The novel draws from Nabokov's experience at American academic institutions, primarily Cornell, and it has been claimed that it is "teeming" with people and physical details from that university.[1][3] The main character is based, in part, on Cornell Professor Marc Szeftel, who may have "somewhat resented the resemblance".[4]
Sections of Pnin were first published, in installments, in The New Yorker in order to generate income while Nabokov was scouring the United States for a publisher willing to publish Lolita.[1] It was soon expanded, revised, and published in book form.[5]
Pnin reappears in Nabokov's 1962 Pale Fire as a tenured professor at the fictional Wordsmith University. (Wikipedia)

mac 12:37 PM  

Fun puzzle, got the theme at "made waves", and the mad, mad, mad, mad world popped into my head practically unasked.

Pnin was new to me, have to check it out.

@joho: it worked like a charm!

fiddleneck 12:58 PM  

@ Lewis. Thank you

Anonymous 1:28 PM  

Isn't the phrase "work without a net"?

Sandy K 1:52 PM  

Oh, yeah- AHMAD Rashad...

Masked and MADonomo3Us 1:54 PM  

Where's @r.alph been? Miss that dude. He makes good charts and fun, tough U-puzs.

@4-Oh: thUmbswayUp for yer blog's pictorial selections today:
* Mad comic books. Home of Darn Old Duck. fave artist: Billy Elder.
* Claudia Cardinale. And that Leone flick was indeed primo. Liked how each character had their own theme music.
* Edie Adams. In the plane with Sid. She made my Tiparillos smoke more than Claudia did.
* "It's a Mad x 4 World" flick. The money's under the Big W, btw.

15-Down was an instant gimme for m&e, but still thought this was a fun puz. Thought maybe it was gonna be a 6-L themer job, when I first espied the grid. ACADIA National Park is a must see, when in New England. What else can I digress about? fave fill: OREG. D-lishushly desperate. One of my puzs had an abbr. for Arab that outdid it, tho.


M and Also 2:14 PM  

Actually, the Mad artist went by Will or Willy Elder, mostly.

Sid Caesar fascinated little M&A on old TV shows. I think he used to scat in foreign-language gibberish in some of his skits, which I would valiantly struggle to decode. As much fun as doin a Mad Crossword puz.

Humor in a jugular vein...

okanaganer 2:40 PM  

Thanks, Rex, for the Renee Fleming cover of Tears for Fears' Mad World. Here is another version...similar sound, but the video is quite touching: Gary Jules.

I quite liked this puzzle! I finished with one error because I had cELINE for 16 across, and I thought maybe 1 down: ARcILLO was a famous maker of...china plates or something.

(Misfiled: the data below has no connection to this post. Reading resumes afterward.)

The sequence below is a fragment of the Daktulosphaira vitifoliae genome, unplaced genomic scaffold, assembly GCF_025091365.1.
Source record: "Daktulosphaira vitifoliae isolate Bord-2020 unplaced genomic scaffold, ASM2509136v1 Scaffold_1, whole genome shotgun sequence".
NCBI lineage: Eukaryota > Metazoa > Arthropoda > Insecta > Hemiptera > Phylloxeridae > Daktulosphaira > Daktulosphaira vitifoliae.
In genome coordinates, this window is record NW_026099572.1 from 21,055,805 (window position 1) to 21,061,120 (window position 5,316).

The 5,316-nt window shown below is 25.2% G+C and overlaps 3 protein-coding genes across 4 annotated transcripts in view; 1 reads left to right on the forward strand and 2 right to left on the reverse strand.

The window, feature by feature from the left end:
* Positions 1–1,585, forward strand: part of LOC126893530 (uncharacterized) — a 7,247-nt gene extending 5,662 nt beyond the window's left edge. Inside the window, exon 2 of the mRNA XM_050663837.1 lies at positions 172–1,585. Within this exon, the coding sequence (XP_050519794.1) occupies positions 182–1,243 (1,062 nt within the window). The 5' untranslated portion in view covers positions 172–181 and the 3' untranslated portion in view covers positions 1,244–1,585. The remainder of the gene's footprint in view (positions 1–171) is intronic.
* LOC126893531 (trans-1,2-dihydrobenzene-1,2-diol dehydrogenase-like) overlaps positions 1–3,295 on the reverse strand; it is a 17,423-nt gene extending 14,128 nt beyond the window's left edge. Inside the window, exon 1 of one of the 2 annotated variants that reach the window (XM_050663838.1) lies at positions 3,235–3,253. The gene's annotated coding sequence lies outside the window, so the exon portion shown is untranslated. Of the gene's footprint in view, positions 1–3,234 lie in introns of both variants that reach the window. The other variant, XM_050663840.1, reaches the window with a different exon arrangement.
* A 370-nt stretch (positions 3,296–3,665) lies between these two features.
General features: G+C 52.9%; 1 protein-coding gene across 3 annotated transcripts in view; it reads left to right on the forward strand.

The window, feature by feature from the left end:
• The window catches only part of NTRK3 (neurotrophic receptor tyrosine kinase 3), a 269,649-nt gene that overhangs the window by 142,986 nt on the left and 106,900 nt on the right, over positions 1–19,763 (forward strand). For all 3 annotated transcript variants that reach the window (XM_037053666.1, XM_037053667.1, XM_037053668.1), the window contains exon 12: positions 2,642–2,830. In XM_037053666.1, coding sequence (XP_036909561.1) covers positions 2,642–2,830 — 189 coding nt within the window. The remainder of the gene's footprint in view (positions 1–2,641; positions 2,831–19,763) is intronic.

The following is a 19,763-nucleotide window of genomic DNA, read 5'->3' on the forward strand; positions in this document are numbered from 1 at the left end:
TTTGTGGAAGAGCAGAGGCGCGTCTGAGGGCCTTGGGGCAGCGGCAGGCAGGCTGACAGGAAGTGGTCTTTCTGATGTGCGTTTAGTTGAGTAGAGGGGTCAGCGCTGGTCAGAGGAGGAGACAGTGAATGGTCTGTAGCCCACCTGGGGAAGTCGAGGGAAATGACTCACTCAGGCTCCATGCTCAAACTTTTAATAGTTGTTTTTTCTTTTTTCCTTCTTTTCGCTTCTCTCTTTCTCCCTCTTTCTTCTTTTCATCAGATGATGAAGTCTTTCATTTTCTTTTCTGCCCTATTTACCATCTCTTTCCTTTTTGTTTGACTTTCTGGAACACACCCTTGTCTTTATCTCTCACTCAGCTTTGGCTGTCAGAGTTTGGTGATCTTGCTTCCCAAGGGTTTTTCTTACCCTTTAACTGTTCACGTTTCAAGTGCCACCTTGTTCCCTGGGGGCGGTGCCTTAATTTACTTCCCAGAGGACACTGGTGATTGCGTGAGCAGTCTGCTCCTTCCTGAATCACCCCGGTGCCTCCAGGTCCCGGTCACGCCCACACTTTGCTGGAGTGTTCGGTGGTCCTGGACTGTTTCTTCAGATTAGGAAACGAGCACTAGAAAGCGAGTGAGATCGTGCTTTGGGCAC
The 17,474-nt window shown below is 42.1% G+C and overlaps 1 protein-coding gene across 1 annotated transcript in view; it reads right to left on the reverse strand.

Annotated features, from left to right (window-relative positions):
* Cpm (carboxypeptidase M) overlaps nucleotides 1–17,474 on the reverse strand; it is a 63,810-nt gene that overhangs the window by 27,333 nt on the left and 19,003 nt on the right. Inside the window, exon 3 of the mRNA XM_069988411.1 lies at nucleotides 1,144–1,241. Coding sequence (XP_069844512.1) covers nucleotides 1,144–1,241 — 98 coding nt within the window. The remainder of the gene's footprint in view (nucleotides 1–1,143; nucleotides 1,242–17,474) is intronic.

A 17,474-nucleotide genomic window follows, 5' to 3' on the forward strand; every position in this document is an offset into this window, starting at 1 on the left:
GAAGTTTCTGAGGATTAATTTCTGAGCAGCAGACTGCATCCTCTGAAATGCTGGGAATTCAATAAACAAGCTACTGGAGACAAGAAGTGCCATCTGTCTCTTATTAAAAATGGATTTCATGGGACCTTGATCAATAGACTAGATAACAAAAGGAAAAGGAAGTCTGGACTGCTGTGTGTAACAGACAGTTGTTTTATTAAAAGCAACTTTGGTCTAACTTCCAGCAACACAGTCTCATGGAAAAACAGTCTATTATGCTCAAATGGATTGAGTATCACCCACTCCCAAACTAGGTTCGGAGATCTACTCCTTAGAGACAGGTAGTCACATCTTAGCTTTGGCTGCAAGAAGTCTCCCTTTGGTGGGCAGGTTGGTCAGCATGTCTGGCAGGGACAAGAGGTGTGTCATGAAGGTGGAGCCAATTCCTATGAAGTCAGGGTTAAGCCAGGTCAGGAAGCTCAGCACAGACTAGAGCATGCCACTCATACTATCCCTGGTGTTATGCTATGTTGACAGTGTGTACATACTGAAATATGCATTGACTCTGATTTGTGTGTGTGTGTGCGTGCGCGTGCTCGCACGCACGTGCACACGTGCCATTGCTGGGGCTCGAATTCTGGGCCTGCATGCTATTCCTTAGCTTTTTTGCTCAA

Someone's Gotta Keep Rantin On And On and On 2:45 PM  

Mad once had a great small-print, illustrated ad for a selection of choice novelty items. Little M&A always remembered the come-on line in the Giant Bowie Knife ad-let, therein:
"Hunt small animals and small friends".

Mad had a pronounced effect on M&A's young development.

Dick Swart 2:55 PM  

I ran through every Mexican beer I knew searching for the corona alternative. I knew the last 'mad' had to be there as well.

It wasn't til I actually wrote down SAMADADAMS that i saw it.

Sam Adams doesn't jump into your mind when you live in the land of craft beers here in OREG. I'm not sure about WASH.

sanfranman59 4:11 PM  

Midday report of relative difficulty (see my 8/1/2009 post for an explanation of my method and my 10/15/2012 post for an explanation of a tweak to my method):

All solvers (median solve time, average for day of week, ratio, percentile, rating)

Thu 17:34, 18:35, 0.95, 37%, Easy-Medium

Top 100 solvers

Thu 12:22, 10:36, 1.17, 75%, Medium-Challenging

I think today's All Solvers rating is probably falsely skewed toward the Easy end of the scale due to the rebus. The idea being that those who would have posted higher solve times didn't post times at all today either because they couldn't figure out the rebus or they didn't know how to enter the rebus squares in the online app. But I don't really believe the Top 100 Medium-Challenging rating either. My solve time falls in the middle of my Easy Thursday range. Perhaps my success with the puzzle was because my rebus antenna went up early on when I felt sure that 16A: Title girl in a children's books series set in Paris had to be MADELINE. And I may have been on the constructor's wavelength a little more than usual. So I think Rex's Medium rating feels about right with this one.

LaneB 7:04 PM  

Fine and dandy until I missed a couple of MADs in the SE and SW and DNF on AMADEUS andSAMADAMS. Didn't feel overwhelmed, though, since I did better with a rebus puzz than I often do. No cause for complaint tho' as usual I have trouble with the connection between some clues and their answers,e.g.SCALES, SEEIN and INF

ahimsa 8:50 PM  

Loved this puzzle! The movie at 15 Down is one I've only seen parts of on TV. But I did recognize the title, vaguely. I could not remember how many "MADs" so I just worked backwards from WORLD. What a great backbone for this puzzle! Kudos to Daniel Landman!

Like many I also wrote in Eloise at 16A and then thought, "Wait, that's wrong." :-)

As an OREGonian (waves "hi" to @Dick Swart) I agree with all the comments about OREG.